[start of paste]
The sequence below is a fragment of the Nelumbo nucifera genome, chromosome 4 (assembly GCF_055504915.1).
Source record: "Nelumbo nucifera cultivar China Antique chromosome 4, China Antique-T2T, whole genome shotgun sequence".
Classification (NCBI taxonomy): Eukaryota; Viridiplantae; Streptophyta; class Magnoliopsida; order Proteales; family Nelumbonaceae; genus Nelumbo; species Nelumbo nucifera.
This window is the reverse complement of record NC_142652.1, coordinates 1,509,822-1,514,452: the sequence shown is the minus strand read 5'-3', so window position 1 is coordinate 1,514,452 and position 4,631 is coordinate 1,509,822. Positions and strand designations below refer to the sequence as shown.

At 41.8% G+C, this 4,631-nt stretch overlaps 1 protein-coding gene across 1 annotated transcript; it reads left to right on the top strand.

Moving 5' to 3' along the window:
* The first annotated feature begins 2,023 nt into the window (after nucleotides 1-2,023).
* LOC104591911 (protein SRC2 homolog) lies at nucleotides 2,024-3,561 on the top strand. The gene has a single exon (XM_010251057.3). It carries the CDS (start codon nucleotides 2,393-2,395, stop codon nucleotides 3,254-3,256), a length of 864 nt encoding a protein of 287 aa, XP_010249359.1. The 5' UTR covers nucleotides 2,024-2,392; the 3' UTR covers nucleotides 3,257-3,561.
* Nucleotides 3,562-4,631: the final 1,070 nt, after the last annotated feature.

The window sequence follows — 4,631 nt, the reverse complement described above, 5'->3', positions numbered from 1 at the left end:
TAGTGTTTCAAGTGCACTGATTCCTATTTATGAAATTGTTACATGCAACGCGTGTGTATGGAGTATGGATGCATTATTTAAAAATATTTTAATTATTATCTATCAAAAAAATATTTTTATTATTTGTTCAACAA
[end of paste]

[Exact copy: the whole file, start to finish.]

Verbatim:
The sequence below is a fragment of the Nelumbo nucifera genome, chromosome 4 (assembly GCF_055504915.1).
Source record: "Nelumbo nucifera cultivar China Antique chromosome 4, China Antique-T2T, whole genome shotgun sequence".
Classification (NCBI taxonomy): Eukaryota; Viridiplantae; Streptophyta; class Magnoliopsida; order Proteales; family Nelumbonaceae; genus Nelumbo; species Nelumbo nucifera.
This window is the reverse complement of record NC_142652.1, coordinates 1,509,822-1,514,452: the sequence shown is the minus strand read 5'-3', so window position 1 is coordinate 1,514,452 and position 4,631 is coordinate 1,509,822. Positions and strand designations below refer to the sequence as shown.

At 41.8% G+C, this 4,631-nt stretch overlaps 1 protein-coding gene across 1 annotated transcript; it reads left to right on the top strand.

Moving 5' to 3' along the window:
* The first annotated feature begins 2,023 nt into the window (after nucleotides 1-2,023).
* LOC104591911 (protein SRC2 homolog) lies at nucleotides 2,024-3,561 on the top strand. The gene has a single exon (XM_010251057.3). It carries the CDS (start codon nucleotides 2,393-2,395, stop codon nucleotides 3,254-3,256), a length of 864 nt encoding a protein of 287 aa, XP_010249359.1. The 5' UTR covers nucleotides 2,024-2,392; the 3' UTR covers nucleotides 3,257-3,561.
* Nucleotides 3,562-4,631: the final 1,070 nt, after the last annotated feature.

The window sequence follows — 4,631 nt, the reverse complement described above, 5'->3', positions numbered from 1 at the left end:
TAGTGTTTCAAGTGCACTGATTCCTATTTATGAAATTGTTACATGCAACGCGTGTGTATGGAGTATGGATGCATTATTTAAAAATATTTTAATTATTATCTATCAAAAAAATATTTTTATTATTTGTTCAACAA